Raynaud's phenomenon is one of the earliest symptoms of scleroderma but occurs in other diseases as well. In Raynaud’s, the cells inside the blood vessel wall overgrow and narrow the opening of the blood vessel. This means that when people with Raynaud’s are exposed to the cold, change of temperature or undergo emotional stress, their blood vessels constrict, (become smaller and narrow) just like everyone else's, but since their blood flow is already decreased, the blood supply to their fingertips can be almost completely shut off. First the fingers look white (spasm). then they become blue (when there is a decrease in oxygen) and finally red (when the blood flow is restored).
It is unusual to develop digital ulcers in Primary Raynaud's but in secondary Raynaud's, (associated with scleroderma), repeated episodes of spasm of the fingers can cause pitted fingertip scars, and in some people this results in fingertip ulcers.
Until the day arrives when a medication is finally available that will prevent the blood vessels from clogging and also unclog damaged vessels in people with scleroderma, therapy has to be aimed at keeping the blood flowing into the fingers and toes and prevent infection of damaged skin and other tissues.
The best way to treat digital ulcers is to prevent them from occurring in the first place. This is not easy but there ways in which you may be able to minimise the risk:
Always be cautious about exposure to the cold. Make sure that you have gloves or mittens close to hand. It is also essential to keep the trunk of your body warm through wearing several thin layers of clothing. Heating aids can also prove a very important method of maintaining the circulation to the extremities or rewarming cold colds and feet.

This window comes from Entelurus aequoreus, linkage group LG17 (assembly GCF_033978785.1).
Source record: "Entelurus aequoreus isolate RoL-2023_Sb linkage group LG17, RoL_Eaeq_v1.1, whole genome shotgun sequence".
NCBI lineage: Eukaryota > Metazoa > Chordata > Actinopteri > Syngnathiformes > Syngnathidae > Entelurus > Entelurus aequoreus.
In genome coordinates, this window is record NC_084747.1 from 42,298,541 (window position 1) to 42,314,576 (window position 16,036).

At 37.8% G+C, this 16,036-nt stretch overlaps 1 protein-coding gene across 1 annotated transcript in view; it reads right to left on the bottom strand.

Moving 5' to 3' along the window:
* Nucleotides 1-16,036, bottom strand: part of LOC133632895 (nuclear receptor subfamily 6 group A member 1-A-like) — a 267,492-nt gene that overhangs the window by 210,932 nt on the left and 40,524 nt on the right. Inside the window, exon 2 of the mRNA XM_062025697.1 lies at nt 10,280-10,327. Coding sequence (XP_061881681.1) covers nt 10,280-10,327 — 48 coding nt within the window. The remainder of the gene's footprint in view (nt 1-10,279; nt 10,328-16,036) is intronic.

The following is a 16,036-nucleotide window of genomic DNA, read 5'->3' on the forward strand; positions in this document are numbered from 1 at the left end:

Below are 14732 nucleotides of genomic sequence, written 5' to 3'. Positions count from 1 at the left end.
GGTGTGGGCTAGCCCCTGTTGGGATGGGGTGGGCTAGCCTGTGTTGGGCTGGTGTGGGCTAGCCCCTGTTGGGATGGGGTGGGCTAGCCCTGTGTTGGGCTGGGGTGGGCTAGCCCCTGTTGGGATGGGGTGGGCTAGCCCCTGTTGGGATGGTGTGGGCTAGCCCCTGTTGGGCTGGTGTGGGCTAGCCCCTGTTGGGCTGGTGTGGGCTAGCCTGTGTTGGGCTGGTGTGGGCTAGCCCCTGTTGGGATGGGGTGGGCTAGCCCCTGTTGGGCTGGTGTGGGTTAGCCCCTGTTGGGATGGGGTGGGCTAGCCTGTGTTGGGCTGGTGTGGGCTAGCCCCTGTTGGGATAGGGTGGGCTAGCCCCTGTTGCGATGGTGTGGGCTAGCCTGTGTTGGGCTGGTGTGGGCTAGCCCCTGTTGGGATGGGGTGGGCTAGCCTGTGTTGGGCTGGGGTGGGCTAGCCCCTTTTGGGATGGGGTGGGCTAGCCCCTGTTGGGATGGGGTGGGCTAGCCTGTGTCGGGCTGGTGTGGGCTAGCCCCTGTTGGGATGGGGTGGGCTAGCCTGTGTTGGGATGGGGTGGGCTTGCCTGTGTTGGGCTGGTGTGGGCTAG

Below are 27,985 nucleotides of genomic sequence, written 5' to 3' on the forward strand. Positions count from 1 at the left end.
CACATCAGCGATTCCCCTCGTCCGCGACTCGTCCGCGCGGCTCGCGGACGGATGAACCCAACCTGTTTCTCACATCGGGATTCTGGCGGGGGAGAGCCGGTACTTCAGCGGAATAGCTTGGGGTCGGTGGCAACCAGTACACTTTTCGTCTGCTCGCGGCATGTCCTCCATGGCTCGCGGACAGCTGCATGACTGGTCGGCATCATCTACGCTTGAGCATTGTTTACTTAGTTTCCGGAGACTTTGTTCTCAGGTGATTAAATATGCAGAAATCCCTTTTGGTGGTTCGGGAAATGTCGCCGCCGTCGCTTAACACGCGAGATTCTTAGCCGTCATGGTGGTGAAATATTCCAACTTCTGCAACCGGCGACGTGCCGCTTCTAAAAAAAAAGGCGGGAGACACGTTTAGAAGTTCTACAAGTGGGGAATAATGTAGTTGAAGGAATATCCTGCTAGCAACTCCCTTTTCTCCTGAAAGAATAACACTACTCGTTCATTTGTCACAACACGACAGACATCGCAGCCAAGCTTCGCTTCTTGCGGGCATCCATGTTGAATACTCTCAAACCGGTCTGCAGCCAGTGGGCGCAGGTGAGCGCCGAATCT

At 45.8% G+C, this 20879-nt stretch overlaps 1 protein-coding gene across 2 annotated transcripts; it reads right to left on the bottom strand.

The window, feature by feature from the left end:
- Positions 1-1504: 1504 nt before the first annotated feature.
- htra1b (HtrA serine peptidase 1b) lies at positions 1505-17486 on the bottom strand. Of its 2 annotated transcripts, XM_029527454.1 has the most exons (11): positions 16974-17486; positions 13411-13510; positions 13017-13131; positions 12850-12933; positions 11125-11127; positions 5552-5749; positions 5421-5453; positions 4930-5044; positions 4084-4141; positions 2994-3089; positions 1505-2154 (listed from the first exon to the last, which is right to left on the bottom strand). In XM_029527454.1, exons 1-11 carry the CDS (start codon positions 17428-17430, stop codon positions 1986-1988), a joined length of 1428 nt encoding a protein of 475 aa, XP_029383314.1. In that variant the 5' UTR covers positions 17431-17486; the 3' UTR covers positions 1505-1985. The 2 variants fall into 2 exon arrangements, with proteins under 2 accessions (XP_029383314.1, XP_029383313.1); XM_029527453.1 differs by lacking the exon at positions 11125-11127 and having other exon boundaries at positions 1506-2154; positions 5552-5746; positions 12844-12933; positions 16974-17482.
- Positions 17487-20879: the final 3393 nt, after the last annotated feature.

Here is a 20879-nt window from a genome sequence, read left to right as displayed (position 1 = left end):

Avoid pressure to sides and tips of fingers and do not be too aggressive when manicuring your cuticles.
Place hands alternately into warm and cool water as this helps to stimulate the circulation. However, be careful that the water is not too hot or too cold.
Do not carry heavy shopping bags as this can cause the fingers to go into a spasm due to the pressure of weight. Carrier bag handles may help but the same problem can occur if the bags are heavy. If you have to carry goods, a shoulder bag is a good alternative or use a shopping trolley.
Stop smoking! Nicotine causes the blood vessels to narrow. It has been proved that smoking one cigarette has been shown to decrease the temperature of the extremities by one degree over a twenty minute period. Passive smoking can also be dangerous so encourage anyone who lives with you to stop smoking and avoid places where cigarette smoke is likely to be present. Patients with scleroderma who smoke are three to four times more likely than are non smokers to incur digital vascular complications.
CAN MEDICATION HELP?
Medicines are available that can decrease ability of vessels to constrict with cold and emotional stress and other open up the blood vessels allowing the blood to flow more easily. For some people these medications will reduce Raynaud's attacks but in others it causes unwanted side effects as they open up the blood vessels throughout the body and not just in the extremities. This means that they can cause headaches, stomach problems and swelling of the ankles.
Some ulcers occur in scleroderma patients for no apparent reason, whereas in people with calcinosis they are caused by calcium deposits breaking through the surface of the skin. These ulcers can be extremely painful and therefore medications to relieve pain are essential to help people cope but should be on an intermittent basis. Always follow your GPs advice when using any medication.